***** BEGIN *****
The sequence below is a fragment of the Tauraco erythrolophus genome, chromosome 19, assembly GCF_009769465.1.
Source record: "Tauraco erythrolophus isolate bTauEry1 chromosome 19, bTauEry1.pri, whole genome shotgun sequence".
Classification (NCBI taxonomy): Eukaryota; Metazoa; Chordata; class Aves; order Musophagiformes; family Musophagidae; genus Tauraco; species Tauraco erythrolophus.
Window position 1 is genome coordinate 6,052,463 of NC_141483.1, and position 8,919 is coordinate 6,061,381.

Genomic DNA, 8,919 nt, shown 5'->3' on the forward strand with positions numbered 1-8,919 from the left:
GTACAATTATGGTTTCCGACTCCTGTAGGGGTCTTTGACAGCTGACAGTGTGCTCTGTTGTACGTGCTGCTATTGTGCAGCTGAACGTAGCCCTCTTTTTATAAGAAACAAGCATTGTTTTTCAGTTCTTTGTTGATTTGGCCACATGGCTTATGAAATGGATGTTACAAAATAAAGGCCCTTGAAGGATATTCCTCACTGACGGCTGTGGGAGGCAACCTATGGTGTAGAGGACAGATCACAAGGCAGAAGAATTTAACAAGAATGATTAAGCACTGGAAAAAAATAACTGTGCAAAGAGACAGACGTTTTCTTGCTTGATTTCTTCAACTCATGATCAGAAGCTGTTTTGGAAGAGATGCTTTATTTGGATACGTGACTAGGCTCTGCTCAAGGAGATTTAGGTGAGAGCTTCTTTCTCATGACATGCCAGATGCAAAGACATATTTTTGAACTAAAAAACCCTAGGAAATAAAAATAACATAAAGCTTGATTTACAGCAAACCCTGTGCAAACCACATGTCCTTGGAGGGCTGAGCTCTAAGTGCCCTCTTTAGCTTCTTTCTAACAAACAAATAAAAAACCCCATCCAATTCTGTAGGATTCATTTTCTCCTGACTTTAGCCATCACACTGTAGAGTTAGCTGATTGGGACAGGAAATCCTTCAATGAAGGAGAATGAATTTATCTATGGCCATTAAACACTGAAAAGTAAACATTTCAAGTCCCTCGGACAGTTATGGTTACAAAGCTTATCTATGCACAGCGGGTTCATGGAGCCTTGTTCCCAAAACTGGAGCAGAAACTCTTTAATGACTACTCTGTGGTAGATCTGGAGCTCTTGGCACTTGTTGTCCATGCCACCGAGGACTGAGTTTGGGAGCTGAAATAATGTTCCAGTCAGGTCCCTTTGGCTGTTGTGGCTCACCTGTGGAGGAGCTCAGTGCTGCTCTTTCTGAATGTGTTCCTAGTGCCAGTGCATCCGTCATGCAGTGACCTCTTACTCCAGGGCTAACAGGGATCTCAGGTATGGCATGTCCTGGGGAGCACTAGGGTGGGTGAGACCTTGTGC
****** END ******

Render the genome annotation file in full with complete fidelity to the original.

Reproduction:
The sequence below is a fragment of the Tauraco erythrolophus genome, chromosome 19, assembly GCF_009769465.1.
Source record: "Tauraco erythrolophus isolate bTauEry1 chromosome 19, bTauEry1.pri, whole genome shotgun sequence".
Classification (NCBI taxonomy): Eukaryota; Metazoa; Chordata; class Aves; order Musophagiformes; family Musophagidae; genus Tauraco; species Tauraco erythrolophus.
Window position 1 is genome coordinate 6,052,463 of NC_141483.1, and position 8,919 is coordinate 6,061,381.

Genomic DNA, 8,919 nt, shown 5'->3' on the forward strand with positions numbered 1-8,919 from the left:
GTACAATTATGGTTTCCGACTCCTGTAGGGGTCTTTGACAGCTGACAGTGTGCTCTGTTGTACGTGCTGCTATTGTGCAGCTGAACGTAGCCCTCTTTTTATAAGAAACAAGCATTGTTTTTCAGTTCTTTGTTGATTTGGCCACATGGCTTATGAAATGGATGTTACAAAATAAAGGCCCTTGAAGGATATTCCTCACTGACGGCTGTGGGAGGCAACCTATGGTGTAGAGGACAGATCACAAGGCAGAAGAATTTAACAAGAATGATTAAGCACTGGAAAAAAATAACTGTGCAAAGAGACAGACGTTTTCTTGCTTGATTTCTTCAACTCATGATCAGAAGCTGTTTTGGAAGAGATGCTTTATTTGGATACGTGACTAGGCTCTGCTCAAGGAGATTTAGGTGAGAGCTTCTTTCTCATGACATGCCAGATGCAAAGACATATTTTTGAACTAAAAAACCCTAGGAAATAAAAATAACATAAAGCTTGATTTACAGCAAACCCTGTGCAAACCACATGTCCTTGGAGGGCTGAGCTCTAAGTGCCCTCTTTAGCTTCTTTCTAACAAACAAATAAAAAACCCCATCCAATTCTGTAGGATTCATTTTCTCCTGACTTTAGCCATCACACTGTAGAGTTAGCTGATTGGGACAGGAAATCCTTCAATGAAGGAGAATGAATTTATCTATGGCCATTAAACACTGAAAAGTAAACATTTCAAGTCCCTCGGACAGTTATGGTTACAAAGCTTATCTATGCACAGCGGGTTCATGGAGCCTTGTTCCCAAAACTGGAGCAGAAACTCTTTAATGACTACTCTGTGGTAGATCTGGAGCTCTTGGCACTTGTTGTCCATGCCACCGAGGACTGAGTTTGGGAGCTGAAATAATGTTCCAGTCAGGTCCCTTTGGCTGTTGTGGCTCACCTGTGGAGGAGCTCAGTGCTGCTCTTTCTGAATGTGTTCCTAGTGCCAGTGCATCCGTCATGCAGTGACCTCTTACTCCAGGGCTAACAGGGATCTCAGGTATGGCATGTCCTGGGGAGCACTAGGGTGGGTGAGACCTTGTGC